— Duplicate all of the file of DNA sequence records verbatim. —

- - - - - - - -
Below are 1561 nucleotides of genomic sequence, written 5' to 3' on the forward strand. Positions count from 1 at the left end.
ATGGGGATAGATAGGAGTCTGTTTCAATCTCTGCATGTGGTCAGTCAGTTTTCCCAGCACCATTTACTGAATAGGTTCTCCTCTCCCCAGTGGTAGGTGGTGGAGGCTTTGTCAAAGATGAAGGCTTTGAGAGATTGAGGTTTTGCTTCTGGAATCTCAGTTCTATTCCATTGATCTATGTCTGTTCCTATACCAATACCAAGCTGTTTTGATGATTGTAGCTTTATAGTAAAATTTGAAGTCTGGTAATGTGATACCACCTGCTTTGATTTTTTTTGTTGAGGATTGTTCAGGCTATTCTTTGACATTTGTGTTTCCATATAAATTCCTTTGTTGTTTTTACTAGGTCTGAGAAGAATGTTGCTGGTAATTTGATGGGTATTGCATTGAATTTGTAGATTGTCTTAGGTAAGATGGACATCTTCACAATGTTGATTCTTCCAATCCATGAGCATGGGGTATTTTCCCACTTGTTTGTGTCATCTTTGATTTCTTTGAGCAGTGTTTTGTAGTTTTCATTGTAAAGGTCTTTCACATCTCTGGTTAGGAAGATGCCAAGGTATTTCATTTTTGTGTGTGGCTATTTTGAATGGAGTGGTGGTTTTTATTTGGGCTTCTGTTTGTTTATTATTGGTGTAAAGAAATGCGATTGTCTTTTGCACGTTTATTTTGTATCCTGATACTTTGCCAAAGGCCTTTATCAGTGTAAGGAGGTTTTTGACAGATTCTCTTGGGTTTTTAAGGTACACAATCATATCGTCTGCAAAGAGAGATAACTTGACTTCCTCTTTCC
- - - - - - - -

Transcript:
Below are 1561 nucleotides of genomic sequence, written 5' to 3' on the forward strand. Positions count from 1 at the left end.
ATGGGGATAGATAGGAGTCTGTTTCAATCTCTGCATGTGGTCAGTCAGTTTTCCCAGCACCATTTACTGAATAGGTTCTCCTCTCCCCAGTGGTAGGTGGTGGAGGCTTTGTCAAAGATGAAGGCTTTGAGAGATTGAGGTTTTGCTTCTGGAATCTCAGTTCTATTCCATTGATCTATGTCTGTTCCTATACCAATACCAAGCTGTTTTGATGATTGTAGCTTTATAGTAAAATTTGAAGTCTGGTAATGTGATACCACCTGCTTTGATTTTTTTTGTTGAGGATTGTTCAGGCTATTCTTTGACATTTGTGTTTCCATATAAATTCCTTTGTTGTTTTTACTAGGTCTGAGAAGAATGTTGCTGGTAATTTGATGGGTATTGCATTGAATTTGTAGATTGTCTTAGGTAAGATGGACATCTTCACAATGTTGATTCTTCCAATCCATGAGCATGGGGTATTTTCCCACTTGTTTGTGTCATCTTTGATTTCTTTGAGCAGTGTTTTGTAGTTTTCATTGTAAAGGTCTTTCACATCTCTGGTTAGGAAGATGCCAAGGTATTTCATTTTTGTGTGTGGCTATTTTGAATGGAGTGGTGGTTTTTATTTGGGCTTCTGTTTGTTTATTATTGGTGTAAAGAAATGCGATTGTCTTTTGCACGTTTATTTTGTATCCTGATACTTTGCCAAAGGCCTTTATCAGTGTAAGGAGGTTTTTGACAGATTCTCTTGGGTTTTTAAGGTACACAATCATATCGTCTGCAAAGAGAGATAACTTGACTTCCTCTTTCC